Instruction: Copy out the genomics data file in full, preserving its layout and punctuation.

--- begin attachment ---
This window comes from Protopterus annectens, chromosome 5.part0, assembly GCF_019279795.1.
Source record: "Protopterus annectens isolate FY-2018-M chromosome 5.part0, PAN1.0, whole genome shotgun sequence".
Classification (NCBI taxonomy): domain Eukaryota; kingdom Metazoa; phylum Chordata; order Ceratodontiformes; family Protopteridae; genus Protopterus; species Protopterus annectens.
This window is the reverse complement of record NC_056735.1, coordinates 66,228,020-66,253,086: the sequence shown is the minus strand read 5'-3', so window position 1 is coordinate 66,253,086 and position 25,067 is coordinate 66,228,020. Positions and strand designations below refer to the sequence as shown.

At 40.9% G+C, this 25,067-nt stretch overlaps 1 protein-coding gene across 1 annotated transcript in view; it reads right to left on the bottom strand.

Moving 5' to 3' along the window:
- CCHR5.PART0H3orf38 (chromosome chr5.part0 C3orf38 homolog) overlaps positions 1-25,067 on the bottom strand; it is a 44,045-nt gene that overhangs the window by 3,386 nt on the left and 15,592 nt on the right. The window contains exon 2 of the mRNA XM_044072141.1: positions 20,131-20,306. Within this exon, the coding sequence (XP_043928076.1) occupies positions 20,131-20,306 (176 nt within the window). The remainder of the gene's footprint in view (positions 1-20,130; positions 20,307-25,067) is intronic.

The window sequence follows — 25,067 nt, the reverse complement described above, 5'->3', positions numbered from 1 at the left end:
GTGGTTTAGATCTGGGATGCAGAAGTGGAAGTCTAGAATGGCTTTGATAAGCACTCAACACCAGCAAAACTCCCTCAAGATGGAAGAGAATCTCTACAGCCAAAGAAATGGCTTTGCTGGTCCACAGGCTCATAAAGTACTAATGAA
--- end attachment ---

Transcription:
This window comes from Protopterus annectens, chromosome 5.part0, assembly GCF_019279795.1.
Source record: "Protopterus annectens isolate FY-2018-M chromosome 5.part0, PAN1.0, whole genome shotgun sequence".
Classification (NCBI taxonomy): domain Eukaryota; kingdom Metazoa; phylum Chordata; order Ceratodontiformes; family Protopteridae; genus Protopterus; species Protopterus annectens.
This window is the reverse complement of record NC_056735.1, coordinates 66,228,020-66,253,086: the sequence shown is the minus strand read 5'-3', so window position 1 is coordinate 66,253,086 and position 25,067 is coordinate 66,228,020. Positions and strand designations below refer to the sequence as shown.

At 40.9% G+C, this 25,067-nt stretch overlaps 1 protein-coding gene across 1 annotated transcript in view; it reads right to left on the bottom strand.

Moving 5' to 3' along the window:
- CCHR5.PART0H3orf38 (chromosome chr5.part0 C3orf38 homolog) overlaps positions 1-25,067 on the bottom strand; it is a 44,045-nt gene that overhangs the window by 3,386 nt on the left and 15,592 nt on the right. The window contains exon 2 of the mRNA XM_044072141.1: positions 20,131-20,306. Within this exon, the coding sequence (XP_043928076.1) occupies positions 20,131-20,306 (176 nt within the window). The remainder of the gene's footprint in view (positions 1-20,130; positions 20,307-25,067) is intronic.

The window sequence follows — 25,067 nt, the reverse complement described above, 5'->3', positions numbered from 1 at the left end:
GTGGTTTAGATCTGGGATGCAGAAGTGGAAGTCTAGAATGGCTTTGATAAGCACTCAACACCAGCAAAACTCCCTCAAGATGGAAGAGAATCTCTACAGCCAAAGAAATGGCTTTGCTGGTCCACAGGCTCATAAAGTACTAATGAA